US cyber pros test skills in exercise meant to stop attacks

March 8, 2016 by Tami Abdollah
US cyber pros test skills in exercise meant to stop attacks
Secret Service Director Joe Clancy speaks during the kick off Cyber Storm V in Washington, Tuesday, March 8, 2016. More than 1,100 cybersecurity professionals across the country and from Wyoming, Missouri, Mississippi, Georgia, Maine, Nevada, Oklahoma and Oregon, are participating in the Homeland Security Department's simulation to test their ability to deal with a cyberattack, said Touhill, the agency's deputy assistant secretary for Cybersecurity Operations and Programs at DHS. (AP Photo/Tami Abdollah)

The moment a U.S. official pressed a computer key Tuesday, dozens of security experts who gathered in an underground control room girded themselves for a cyberattack—a drill meant to thwart the kinds of intrusions that have recently crippled health networks and retail giants.

The weeklong event run by the Homeland Security Department and hosted by the U.S. Secret Service is now a decade old. But officials say this week's exercises are becoming more important as both the government and private sector have reeled from breaches of personal data.

More than 1,000 U.S. cybersecurity professionals are participating in—and testing how well they respond to—a mock attack, said Gregory Touhill, a Homeland Security Department deputy assistant secretary for cybersecurity protection. They'll be working together for three days in Washington and across the nation.

"Retail and health care have been in the headlines—and, frankly, in the crosshairs for a lot of criminals," Touhill said. Household names like Target Corp., The Home Depot, UCLA Health Systems and Anthem Inc. have all faced recent cyberattacks that compromised millions of their customers' data.

U.S. officials wouldn't detail the attack scenarios unfolding this week because they said it would tip off the drill's participants. But they said their event has one, overarching scenario, with roughly 1,000 smaller events—spurred by a phone call, an email or a news article—that could be indicators of an looming cyberattack.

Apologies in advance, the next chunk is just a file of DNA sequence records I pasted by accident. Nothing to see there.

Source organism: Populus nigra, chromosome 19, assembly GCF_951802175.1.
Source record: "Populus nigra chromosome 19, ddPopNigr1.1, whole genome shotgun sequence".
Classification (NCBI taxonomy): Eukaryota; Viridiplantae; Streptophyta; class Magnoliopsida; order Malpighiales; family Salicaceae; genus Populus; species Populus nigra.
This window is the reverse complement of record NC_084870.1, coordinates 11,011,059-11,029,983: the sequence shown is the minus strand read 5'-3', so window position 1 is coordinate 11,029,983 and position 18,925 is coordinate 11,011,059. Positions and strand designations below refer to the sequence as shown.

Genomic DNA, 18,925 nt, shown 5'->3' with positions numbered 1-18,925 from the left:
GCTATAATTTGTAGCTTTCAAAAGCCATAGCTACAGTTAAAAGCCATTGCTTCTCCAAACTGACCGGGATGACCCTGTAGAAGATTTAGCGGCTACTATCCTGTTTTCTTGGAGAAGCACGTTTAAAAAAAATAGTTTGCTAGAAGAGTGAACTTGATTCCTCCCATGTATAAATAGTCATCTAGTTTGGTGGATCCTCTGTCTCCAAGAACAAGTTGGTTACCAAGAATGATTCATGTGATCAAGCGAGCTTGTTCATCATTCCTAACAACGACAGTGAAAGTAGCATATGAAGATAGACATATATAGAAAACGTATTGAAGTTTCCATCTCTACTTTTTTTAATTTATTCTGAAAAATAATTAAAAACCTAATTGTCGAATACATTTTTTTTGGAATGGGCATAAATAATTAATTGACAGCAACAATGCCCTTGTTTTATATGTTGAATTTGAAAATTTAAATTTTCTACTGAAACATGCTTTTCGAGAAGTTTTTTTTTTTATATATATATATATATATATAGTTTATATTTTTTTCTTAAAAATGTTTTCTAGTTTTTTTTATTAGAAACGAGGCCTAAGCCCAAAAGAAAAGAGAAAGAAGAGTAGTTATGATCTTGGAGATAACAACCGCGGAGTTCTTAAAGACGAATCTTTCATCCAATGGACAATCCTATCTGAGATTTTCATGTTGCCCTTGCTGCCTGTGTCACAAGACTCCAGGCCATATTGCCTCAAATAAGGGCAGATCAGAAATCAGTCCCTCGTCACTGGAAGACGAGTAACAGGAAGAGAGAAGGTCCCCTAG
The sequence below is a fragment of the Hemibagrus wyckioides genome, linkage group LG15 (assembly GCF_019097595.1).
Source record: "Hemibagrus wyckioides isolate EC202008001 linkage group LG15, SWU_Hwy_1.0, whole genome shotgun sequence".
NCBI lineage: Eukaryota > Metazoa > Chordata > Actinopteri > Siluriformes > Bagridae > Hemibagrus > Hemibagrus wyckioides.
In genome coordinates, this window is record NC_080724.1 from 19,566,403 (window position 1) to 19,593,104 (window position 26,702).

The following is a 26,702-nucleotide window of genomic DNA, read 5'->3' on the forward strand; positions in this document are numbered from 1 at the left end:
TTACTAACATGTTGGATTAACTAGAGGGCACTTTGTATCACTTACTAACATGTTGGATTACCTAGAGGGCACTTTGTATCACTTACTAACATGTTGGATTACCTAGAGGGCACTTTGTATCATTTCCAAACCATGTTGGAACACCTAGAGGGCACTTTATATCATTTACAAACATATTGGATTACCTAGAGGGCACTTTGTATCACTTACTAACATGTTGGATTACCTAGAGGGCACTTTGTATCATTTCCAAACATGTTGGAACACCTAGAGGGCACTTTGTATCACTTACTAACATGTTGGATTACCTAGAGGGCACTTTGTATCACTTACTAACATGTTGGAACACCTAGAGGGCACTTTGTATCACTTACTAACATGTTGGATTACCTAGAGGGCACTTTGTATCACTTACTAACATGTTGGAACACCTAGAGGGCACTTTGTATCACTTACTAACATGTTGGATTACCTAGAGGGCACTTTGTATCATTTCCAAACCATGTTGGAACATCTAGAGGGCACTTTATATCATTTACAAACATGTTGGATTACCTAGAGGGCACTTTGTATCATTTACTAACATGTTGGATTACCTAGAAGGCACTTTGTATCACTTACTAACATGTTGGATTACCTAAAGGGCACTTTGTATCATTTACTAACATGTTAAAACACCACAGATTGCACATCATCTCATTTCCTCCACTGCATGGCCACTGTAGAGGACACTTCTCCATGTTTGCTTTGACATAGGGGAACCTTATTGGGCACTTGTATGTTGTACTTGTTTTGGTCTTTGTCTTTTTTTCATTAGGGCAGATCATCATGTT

US cyber pros test skills in exercise meant to stop attacks
Mission control at Cyber Storm V in Washington, Tuesday, March 8, 2016. More than 1,100 cybersecurity professionals across the country and from Wyoming, Missouri, Mississippi, Georgia, Maine, Nevada, Oklahoma and Oregon, are participating in the Homeland Security Department's simulation to test their ability to deal with a cyberattack, said Touhill, the agency's deputy assistant secretary for Cybersecurity Operations and Programs at DHS. (AP Photo/Tami Abdollah)

Suzanne Spaulding, a top Homeland Security cyber official, said the "challenge is here and now." She pointed to a "nightmare" scenario last December, in which hackers attacked the Ukrainian electrical grid and cut power to about a quarter-million people.

During previous U.S.-led tests, officials found what they called areas for improvement. Touhill said at least two areas from a previous test are still being addressed, including ensuring people have and follow protocols, and security personnel share information effectively.

Secret Service Director Joseph Clancy described the event Tuesday as a way to stay one step ahead of criminals who've taken advantage of new and changing technology, and who have changed their own tactics.

In addition to eight participating state governments—Wyoming, Missouri, Mississippi, Georgia, Maine, Nevada, Oklahoma and Oregon—officials from five countries are also observing the exercises. The Homeland Security Department wouldn't reveal the countries involved.

Other participants include health companies, Internet service providers, telephone companies and retail organizations. The aim is to test human response and coordination, not necessarily the participants' technical skills.

"We're looking to find the failure points, to raise the bar in every scenario," Touhill said.

Recent attacks have also hammered the financial sector, in which a 2014 data breach at JPMorgan Chase affected more than 76 million households and 7 million small businesses. The bank said hackers may have stolen names, addresses, phone numbers and email addresses.

Meanwhile, U.S. officials told Congress last year the Office of Personnel Management didn't take basic steps to secure their computer networks. That allowed to Chinese-linked hackers to steal private information about nearly every federal employee, as well as detailed personal histories of millions who had security clearances.

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